“Thanos is a very complex character,” says the voice of the purple Titan himself, Josh Brolin, during a featurette for the Infinity War Blu-ray. “What he’s doing, from his point of view, is a very positive thing.”
To which I say:
Don’t get me wrong; I enjoyed Infinity War. It’s probably the best of the Avengers movies because the first one got really out of character for some of our favorite heroes upon further rewatches, and Age of Ultron is trash, has always been trash, and will forever be trash. (Tony Stark would not want to bring back Jus Primae Noctis because one, it probably never existed, and two, TONY STARK IS NOT A RAPIST.)
However, the way the movie’s creative team talks about Thanos is really blah to me, because just having a villain with a motive doesn’t make that motive complex. It’s not complex to kill your daughter as a way to gain ultimate power. Just because you were in “agony” for a bit, doesn’t mean you’re not still an abusive dick, Hot Grimace.
We’ve often been told that every villain is the hero of their own story, and while that’s great for character analysis and for having a villain fave, it doesn’t mean we need act as if there is something noble or tragic about his “burden” of deciding to kill off half the universe’s population in order for it to survive.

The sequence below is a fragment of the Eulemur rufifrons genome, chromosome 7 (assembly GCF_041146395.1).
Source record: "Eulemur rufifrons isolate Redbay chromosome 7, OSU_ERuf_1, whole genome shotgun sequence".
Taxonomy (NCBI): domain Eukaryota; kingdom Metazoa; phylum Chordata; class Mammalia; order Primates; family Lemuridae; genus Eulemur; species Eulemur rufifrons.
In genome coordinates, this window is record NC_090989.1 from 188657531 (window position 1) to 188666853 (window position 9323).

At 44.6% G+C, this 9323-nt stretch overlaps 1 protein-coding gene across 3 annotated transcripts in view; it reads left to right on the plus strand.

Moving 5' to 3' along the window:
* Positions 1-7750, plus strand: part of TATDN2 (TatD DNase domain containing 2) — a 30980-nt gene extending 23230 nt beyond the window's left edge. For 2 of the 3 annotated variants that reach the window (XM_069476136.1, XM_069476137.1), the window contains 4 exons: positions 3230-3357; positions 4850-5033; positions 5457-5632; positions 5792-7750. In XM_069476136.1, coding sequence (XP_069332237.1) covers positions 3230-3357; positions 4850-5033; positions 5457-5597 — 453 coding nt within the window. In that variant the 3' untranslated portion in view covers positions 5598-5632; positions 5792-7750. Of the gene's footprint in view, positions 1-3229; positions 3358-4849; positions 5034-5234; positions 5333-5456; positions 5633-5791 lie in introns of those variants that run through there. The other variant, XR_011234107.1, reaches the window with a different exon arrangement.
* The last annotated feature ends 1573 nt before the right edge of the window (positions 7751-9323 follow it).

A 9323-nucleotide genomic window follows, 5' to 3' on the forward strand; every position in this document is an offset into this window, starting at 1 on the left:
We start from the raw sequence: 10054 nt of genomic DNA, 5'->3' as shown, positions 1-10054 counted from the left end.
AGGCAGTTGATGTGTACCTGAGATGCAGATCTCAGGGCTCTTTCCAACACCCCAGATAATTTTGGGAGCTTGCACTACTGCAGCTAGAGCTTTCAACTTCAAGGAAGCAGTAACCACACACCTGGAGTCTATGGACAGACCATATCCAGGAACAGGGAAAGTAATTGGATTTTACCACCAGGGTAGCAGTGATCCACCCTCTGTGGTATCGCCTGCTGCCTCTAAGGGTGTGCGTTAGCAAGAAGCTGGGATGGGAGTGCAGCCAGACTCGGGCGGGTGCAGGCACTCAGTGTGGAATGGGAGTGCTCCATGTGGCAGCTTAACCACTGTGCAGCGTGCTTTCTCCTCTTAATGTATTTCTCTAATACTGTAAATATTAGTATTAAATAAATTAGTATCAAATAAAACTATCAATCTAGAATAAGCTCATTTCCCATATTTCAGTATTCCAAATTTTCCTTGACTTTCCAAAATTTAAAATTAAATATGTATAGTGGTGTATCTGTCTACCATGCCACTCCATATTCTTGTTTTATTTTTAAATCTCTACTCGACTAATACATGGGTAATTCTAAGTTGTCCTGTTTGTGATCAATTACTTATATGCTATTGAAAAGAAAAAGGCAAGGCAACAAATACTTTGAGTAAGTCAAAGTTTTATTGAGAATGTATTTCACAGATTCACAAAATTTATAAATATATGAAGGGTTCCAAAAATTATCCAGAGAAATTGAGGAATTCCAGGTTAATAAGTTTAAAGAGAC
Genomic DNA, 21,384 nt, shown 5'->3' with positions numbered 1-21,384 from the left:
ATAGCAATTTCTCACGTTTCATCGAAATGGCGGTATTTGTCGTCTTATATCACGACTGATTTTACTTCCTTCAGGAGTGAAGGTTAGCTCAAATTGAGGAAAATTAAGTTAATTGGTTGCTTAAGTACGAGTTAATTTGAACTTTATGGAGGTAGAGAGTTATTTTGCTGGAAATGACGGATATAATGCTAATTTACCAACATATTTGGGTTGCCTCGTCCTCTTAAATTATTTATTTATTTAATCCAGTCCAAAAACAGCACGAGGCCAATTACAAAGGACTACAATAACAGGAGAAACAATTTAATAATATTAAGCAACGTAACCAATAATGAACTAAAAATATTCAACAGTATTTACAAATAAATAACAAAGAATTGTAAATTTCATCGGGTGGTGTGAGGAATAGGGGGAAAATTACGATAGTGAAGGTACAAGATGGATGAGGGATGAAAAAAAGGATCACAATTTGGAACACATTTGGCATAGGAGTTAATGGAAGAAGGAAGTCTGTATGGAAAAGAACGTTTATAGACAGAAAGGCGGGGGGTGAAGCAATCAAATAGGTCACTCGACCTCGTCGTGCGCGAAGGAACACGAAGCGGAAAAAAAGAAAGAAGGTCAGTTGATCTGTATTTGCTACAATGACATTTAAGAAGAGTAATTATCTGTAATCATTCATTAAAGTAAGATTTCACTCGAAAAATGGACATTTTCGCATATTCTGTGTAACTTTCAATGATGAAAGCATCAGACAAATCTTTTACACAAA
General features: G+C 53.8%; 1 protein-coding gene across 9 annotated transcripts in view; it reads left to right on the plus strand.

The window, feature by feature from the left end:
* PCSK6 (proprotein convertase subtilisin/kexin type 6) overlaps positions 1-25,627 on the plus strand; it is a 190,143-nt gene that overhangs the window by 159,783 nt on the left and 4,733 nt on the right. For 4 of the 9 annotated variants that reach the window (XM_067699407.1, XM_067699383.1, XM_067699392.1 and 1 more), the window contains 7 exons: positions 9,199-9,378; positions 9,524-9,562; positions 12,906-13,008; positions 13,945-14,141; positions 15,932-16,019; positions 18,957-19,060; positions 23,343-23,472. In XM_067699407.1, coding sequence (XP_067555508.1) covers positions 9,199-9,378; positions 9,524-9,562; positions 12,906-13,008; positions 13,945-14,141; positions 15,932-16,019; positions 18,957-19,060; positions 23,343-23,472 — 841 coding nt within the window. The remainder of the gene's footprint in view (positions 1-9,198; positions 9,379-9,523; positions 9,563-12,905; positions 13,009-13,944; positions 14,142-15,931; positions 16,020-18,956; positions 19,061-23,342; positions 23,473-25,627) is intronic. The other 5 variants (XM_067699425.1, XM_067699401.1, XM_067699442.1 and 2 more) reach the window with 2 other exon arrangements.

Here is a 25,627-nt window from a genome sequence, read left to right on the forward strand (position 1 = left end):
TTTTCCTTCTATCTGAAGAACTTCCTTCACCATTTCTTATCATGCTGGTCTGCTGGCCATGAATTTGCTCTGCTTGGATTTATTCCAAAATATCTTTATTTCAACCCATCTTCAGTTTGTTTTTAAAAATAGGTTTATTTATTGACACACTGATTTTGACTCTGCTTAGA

Producer Louis D’Esposito described Thanos as “basically an eco-terrorist,” and director Antony Russo added on, saying, “Even though he’s despicable on so many levels, there’s a part of Thanos that is very empathetic. He has a very complex inner life, and he’s not all bad. Josh is a performer who’s capable of delivering that kind of complexity, where you have that level of violence in him, but at the same time you have that level of sensitivity.”
Oh yes, I remember that level of sensitivity when he flings his kidnapped adoptive child off a cliff, but he cried a bit doing it. So sensitive.
Creating a good villain doesn’t mean they actually have “a point.” They just need to have a good motivation. Callisto from Xena is totally evil and unhinged, but the place her darkness comes from (the murder of her family by Xena’s warriors back when she was evil) is a powerful motivation. Azula from Avatar: The Last Airbender is motivated by the desire to prove herself to her father and her own sense of perfection.
Thanos being a death groupie is a plenty of motivation as long as the character is skilled enough to present a real threat. Thanos, even without his Poison Ivy/Ra’s al Ghul eco-terrorist slant, would still be an interesting villain as a warlord who can beat the shit out of the Hulk, as well as through his relationship with his daughters. The fact that he essentially believes in the myth of the population bomb doesn’t really add anything, in the end.
What do you all think after having to rewatch and re-process Infinity War? Does Thanos hold up? How would you rank the Avengers cross-over movies?
(via Comicbook, image: Marvel)
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